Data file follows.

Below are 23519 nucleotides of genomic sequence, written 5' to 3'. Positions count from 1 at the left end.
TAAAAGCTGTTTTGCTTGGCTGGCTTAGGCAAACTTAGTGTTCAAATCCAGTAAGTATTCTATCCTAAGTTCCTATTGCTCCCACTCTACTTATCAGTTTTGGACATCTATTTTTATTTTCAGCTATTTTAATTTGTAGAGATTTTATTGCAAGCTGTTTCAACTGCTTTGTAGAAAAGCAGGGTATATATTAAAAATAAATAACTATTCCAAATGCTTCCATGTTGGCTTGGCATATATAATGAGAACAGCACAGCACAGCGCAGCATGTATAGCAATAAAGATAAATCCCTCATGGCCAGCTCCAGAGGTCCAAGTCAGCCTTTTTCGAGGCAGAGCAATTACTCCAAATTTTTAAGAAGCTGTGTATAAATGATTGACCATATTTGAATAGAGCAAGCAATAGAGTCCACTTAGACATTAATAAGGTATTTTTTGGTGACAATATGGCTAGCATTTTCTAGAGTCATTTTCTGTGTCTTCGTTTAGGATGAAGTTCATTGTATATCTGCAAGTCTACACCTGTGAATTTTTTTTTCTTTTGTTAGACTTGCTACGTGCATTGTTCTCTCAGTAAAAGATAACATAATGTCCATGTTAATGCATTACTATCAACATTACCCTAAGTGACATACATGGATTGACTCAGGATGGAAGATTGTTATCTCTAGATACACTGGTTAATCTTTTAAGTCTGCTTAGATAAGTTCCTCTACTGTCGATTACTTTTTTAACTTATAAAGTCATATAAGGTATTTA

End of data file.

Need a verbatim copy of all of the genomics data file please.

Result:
Below are 23519 nucleotides of genomic sequence, written 5' to 3'. Positions count from 1 at the left end.
TAAAAGCTGTTTTGCTTGGCTGGCTTAGGCAAACTTAGTGTTCAAATCCAGTAAGTATTCTATCCTAAGTTCCTATTGCTCCCACTCTACTTATCAGTTTTGGACATCTATTTTTATTTTCAGCTATTTTAATTTGTAGAGATTTTATTGCAAGCTGTTTCAACTGCTTTGTAGAAAAGCAGGGTATATATTAAAAATAAATAACTATTCCAAATGCTTCCATGTTGGCTTGGCATATATAATGAGAACAGCACAGCACAGCGCAGCATGTATAGCAATAAAGATAAATCCCTCATGGCCAGCTCCAGAGGTCCAAGTCAGCCTTTTTCGAGGCAGAGCAATTACTCCAAATTTTTAAGAAGCTGTGTATAAATGATTGACCATATTTGAATAGAGCAAGCAATAGAGTCCACTTAGACATTAATAAGGTATTTTTTGGTGACAATATGGCTAGCATTTTCTAGAGTCATTTTCTGTGTCTTCGTTTAGGATGAAGTTCATTGTATATCTGCAAGTCTACACCTGTGAATTTTTTTTTCTTTTGTTAGACTTGCTACGTGCATTGTTCTCTCAGTAAAAGATAACATAATGTCCATGTTAATGCATTACTATCAACATTACCCTAAGTGACATACATGGATTGACTCAGGATGGAAGATTGTTATCTCTAGATACACTGGTTAATCTTTTAAGTCTGCTTAGATAAGTTCCTCTACTGTCGATTACTTTTTTAACTTATAAAGTCATATAAGGTATTTA